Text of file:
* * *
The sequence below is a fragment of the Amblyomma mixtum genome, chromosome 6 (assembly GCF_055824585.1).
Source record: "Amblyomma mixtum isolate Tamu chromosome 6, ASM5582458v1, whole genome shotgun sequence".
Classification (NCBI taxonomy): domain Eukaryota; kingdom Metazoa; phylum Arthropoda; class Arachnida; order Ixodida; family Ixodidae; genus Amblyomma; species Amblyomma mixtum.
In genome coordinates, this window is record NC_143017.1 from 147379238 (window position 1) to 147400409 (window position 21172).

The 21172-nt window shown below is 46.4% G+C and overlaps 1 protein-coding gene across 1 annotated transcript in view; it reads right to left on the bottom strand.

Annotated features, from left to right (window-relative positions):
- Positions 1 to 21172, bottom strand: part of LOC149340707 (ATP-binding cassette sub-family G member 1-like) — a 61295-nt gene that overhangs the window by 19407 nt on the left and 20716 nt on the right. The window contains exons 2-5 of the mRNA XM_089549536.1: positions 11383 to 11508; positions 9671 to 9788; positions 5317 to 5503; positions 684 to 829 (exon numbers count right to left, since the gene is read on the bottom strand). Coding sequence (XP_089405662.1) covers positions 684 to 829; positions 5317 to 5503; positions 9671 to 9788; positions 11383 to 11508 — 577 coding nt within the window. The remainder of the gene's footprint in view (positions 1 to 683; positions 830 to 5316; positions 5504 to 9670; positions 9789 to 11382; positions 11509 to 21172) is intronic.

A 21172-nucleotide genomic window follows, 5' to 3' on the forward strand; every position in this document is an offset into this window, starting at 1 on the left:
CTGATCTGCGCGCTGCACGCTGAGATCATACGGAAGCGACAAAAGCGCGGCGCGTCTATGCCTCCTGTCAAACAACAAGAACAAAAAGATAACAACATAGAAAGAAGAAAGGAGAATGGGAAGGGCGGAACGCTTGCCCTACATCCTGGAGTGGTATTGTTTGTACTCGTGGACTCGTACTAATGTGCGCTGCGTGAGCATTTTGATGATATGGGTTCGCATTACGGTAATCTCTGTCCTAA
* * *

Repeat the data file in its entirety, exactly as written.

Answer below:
The sequence below is a fragment of the Amblyomma mixtum genome, chromosome 6 (assembly GCF_055824585.1).
Source record: "Amblyomma mixtum isolate Tamu chromosome 6, ASM5582458v1, whole genome shotgun sequence".
Classification (NCBI taxonomy): domain Eukaryota; kingdom Metazoa; phylum Arthropoda; class Arachnida; order Ixodida; family Ixodidae; genus Amblyomma; species Amblyomma mixtum.
In genome coordinates, this window is record NC_143017.1 from 147379238 (window position 1) to 147400409 (window position 21172).

The 21172-nt window shown below is 46.4% G+C and overlaps 1 protein-coding gene across 1 annotated transcript in view; it reads right to left on the bottom strand.

Annotated features, from left to right (window-relative positions):
- Positions 1 to 21172, bottom strand: part of LOC149340707 (ATP-binding cassette sub-family G member 1-like) — a 61295-nt gene that overhangs the window by 19407 nt on the left and 20716 nt on the right. The window contains exons 2-5 of the mRNA XM_089549536.1: positions 11383 to 11508; positions 9671 to 9788; positions 5317 to 5503; positions 684 to 829 (exon numbers count right to left, since the gene is read on the bottom strand). Coding sequence (XP_089405662.1) covers positions 684 to 829; positions 5317 to 5503; positions 9671 to 9788; positions 11383 to 11508 — 577 coding nt within the window. The remainder of the gene's footprint in view (positions 1 to 683; positions 830 to 5316; positions 5504 to 9670; positions 9789 to 11382; positions 11509 to 21172) is intronic.

A 21172-nucleotide genomic window follows, 5' to 3' on the forward strand; every position in this document is an offset into this window, starting at 1 on the left:
CTGATCTGCGCGCTGCACGCTGAGATCATACGGAAGCGACAAAAGCGCGGCGCGTCTATGCCTCCTGTCAAACAACAAGAACAAAAAGATAACAACATAGAAAGAAGAAAGGAGAATGGGAAGGGCGGAACGCTTGCCCTACATCCTGGAGTGGTATTGTTTGTACTCGTGGACTCGTACTAATGTGCGCTGCGTGAGCATTTTGATGATATGGGTTCGCATTACGGTAATCTCTGTCCTAA